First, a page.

With all the talk in recent months about the new Peter Parker (the third feature-film incarnation of him), I thought we ought to go back to the beginning of his on-screen days. You may or may not already know this, but the first live action iteration of Marvel’s popular webslinging wall-crawler Spider-Man was on the PBS learning show The Electric Company in the ’70s.
The Electric Company was a way for kids to learn how to read and understand language, but they also had these weird sketches that had very little to do with them, as evidenced by the above Spider-Man vignette.
They did several of these between 1974 and 1977, but I think this one, “Spider-Man Up Against The Wall” is my favorite, for sheer silliness. There are many reasons to love this. Here are mine:
1) That “comic book” looks like a hastily-produced coloring book my mom bought me at the supermarket. Those ones that only marginally resemble the characters, but it’s like 99 cents, so what the hell? Pre-licensing rights fiasco.
2) The title. It sounds like a Movie of the Week but with a superhero in it.
3) I know he’s from Queens, but I have a hard time believing Spider-Man would be a Mets fan. I’m not sure why. And he sure does think-cheer very loudly. Him thinking sounds like someone rubbing a penny on corduroy pants.
4) What is the deal with the lady to Spider-Man’s left in the opening illustration? It’s like Heath Ledger’s Joker got dolled up and went to a baseball game.
5) The Wall is maybe the best non-villain ever conceived. This is literally the one an only scenario where he could do even a modicum of harm. It’s like his whole life has been leading to this one, single moment.
6) What sort of chemistry experiment would turn someone into a 3×4 foot, fully realized brick wall?
7) What is Spider-Man looking at? The first time we see him as a guy in a suit, he’s really enthralled in whatever he’s watching, but all the painted people behind him are looking in a completely different direction. The mask apparently impairs eyesight.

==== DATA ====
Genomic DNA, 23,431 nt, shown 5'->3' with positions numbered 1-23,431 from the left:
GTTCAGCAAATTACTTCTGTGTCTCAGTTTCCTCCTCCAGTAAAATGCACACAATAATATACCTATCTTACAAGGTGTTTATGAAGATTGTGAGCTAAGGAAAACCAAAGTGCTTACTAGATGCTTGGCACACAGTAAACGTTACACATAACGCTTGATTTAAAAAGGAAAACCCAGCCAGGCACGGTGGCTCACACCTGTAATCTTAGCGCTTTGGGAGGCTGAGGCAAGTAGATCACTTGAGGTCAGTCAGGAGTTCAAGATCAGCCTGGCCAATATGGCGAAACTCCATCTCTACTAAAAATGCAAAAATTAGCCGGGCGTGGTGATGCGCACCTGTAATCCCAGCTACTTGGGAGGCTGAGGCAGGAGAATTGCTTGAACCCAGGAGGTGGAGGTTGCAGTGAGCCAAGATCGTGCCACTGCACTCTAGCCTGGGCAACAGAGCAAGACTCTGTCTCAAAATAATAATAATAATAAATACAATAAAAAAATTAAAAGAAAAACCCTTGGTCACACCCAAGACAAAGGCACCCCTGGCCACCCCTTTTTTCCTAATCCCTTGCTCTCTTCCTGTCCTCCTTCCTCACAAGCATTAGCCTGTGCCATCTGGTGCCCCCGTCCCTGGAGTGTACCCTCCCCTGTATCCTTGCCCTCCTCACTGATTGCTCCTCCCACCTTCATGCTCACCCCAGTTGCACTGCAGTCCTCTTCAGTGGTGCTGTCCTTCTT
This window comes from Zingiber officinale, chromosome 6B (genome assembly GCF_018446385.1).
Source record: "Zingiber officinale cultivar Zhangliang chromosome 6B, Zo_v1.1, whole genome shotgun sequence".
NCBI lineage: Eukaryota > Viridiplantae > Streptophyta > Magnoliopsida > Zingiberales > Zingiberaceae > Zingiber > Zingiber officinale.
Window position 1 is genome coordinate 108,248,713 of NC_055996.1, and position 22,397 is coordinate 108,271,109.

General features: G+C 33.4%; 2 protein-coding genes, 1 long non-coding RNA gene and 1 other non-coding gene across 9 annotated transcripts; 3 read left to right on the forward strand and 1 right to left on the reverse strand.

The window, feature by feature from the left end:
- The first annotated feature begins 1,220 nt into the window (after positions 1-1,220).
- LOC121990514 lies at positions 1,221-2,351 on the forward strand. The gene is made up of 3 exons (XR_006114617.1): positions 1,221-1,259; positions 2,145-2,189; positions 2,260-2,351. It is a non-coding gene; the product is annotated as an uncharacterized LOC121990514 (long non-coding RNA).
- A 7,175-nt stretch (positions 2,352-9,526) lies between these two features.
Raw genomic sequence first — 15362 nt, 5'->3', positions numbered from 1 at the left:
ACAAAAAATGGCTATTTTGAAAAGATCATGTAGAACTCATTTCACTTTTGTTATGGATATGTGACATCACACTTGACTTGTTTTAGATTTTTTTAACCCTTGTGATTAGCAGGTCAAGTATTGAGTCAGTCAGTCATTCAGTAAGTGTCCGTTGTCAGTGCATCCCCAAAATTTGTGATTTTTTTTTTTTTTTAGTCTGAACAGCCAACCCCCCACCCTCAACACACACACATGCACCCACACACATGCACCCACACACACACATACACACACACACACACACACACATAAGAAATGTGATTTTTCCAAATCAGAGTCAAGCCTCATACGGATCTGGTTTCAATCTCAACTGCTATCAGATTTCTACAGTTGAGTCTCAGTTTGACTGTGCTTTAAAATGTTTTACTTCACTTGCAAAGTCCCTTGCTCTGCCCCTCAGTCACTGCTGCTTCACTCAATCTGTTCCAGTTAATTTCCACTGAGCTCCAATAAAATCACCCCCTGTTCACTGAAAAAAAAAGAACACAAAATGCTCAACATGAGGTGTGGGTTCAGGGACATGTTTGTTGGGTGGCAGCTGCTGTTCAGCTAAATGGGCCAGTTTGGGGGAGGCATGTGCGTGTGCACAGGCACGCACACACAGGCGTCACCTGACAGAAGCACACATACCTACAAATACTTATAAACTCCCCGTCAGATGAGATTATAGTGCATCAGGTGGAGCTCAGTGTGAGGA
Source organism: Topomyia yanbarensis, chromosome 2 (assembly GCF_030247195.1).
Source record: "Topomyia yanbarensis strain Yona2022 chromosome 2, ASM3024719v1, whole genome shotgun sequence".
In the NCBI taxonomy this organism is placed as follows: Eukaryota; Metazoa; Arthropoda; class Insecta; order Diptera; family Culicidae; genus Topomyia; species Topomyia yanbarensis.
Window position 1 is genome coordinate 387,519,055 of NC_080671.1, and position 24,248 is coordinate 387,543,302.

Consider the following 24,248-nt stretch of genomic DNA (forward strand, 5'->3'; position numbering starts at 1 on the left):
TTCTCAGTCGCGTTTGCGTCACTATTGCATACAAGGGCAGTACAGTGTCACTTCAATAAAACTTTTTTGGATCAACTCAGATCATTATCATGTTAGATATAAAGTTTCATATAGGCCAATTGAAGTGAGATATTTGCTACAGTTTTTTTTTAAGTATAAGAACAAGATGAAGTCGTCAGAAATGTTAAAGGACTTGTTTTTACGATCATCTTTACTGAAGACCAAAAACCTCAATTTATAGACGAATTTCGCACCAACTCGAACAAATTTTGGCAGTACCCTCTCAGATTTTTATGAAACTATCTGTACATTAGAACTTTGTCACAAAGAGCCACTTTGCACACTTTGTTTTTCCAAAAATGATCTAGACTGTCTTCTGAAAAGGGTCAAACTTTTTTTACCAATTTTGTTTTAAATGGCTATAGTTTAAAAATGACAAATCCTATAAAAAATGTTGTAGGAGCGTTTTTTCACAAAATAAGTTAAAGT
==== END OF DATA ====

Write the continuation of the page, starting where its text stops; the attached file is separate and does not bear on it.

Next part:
8) Spidey’s “favorite player.” The Mets were in such dire straits in the ’70s that they’d let a nearsighted drunk rambling incoherently play professional baseball?
9) The Wall hates the Mets almost as much as people not in Queens do.
10) The Umpire. Yes friends, that’s Morgan friggin’ Freeman playing the rule book-toting ump. He was on The Electric Company for all seven seasons, during his “get busy livin'” phase.
11) No one can stop The Wall, except maybe The Wrecking Ball, The Dynamite, The Bulldozer, The Graffiti Artist, The Drunk With A Full Bladder…
12) Spider-Man can’t talk. Sure, he’s a weirdo in an ill-fitting spandex costume, but he’s still a comic book character, so he’d naturally talk in word bubbles.
13) Good point about the lack of mouth, The Wall.
14) What stops a guy who is made of bricks and mortar? A cargo net. Obviously.
15) The Theme Song. I love this the very most. Let’s take a look at the lyrics:
Spider-Man, where are you coming from?
Spider-Man, nobody knows who you are.
That could be a song about anybody in the whole world. Where are you coming from? Are we wondering where he just was? Or is it like, “Yeah! What’s your point of view, Spider-Man?” Nobody knows who you are. Of the 20 or so-odd things that are cool and worth singing about regarding Spider-Man, the fact that nobody knows who he is is only one step above “Clearly you’re bipedal.” Didn’t The Electric Company know that he does whatever a spider can — like go to Mets games? Spiders LOVE doing that.
There is so much enjoyment in this 3 minute clip. It makes me chuckle every time I watch it.
If you’d like to watch more of these delightful things, there’s a full YouTube playlist here. Let me know your favorites in the comments below!
Kyle Anderson is the weekend editor and a film and TV critic for Nerdist.com. He’ll throw a cargo net on you if you don’t follow him on Twitter.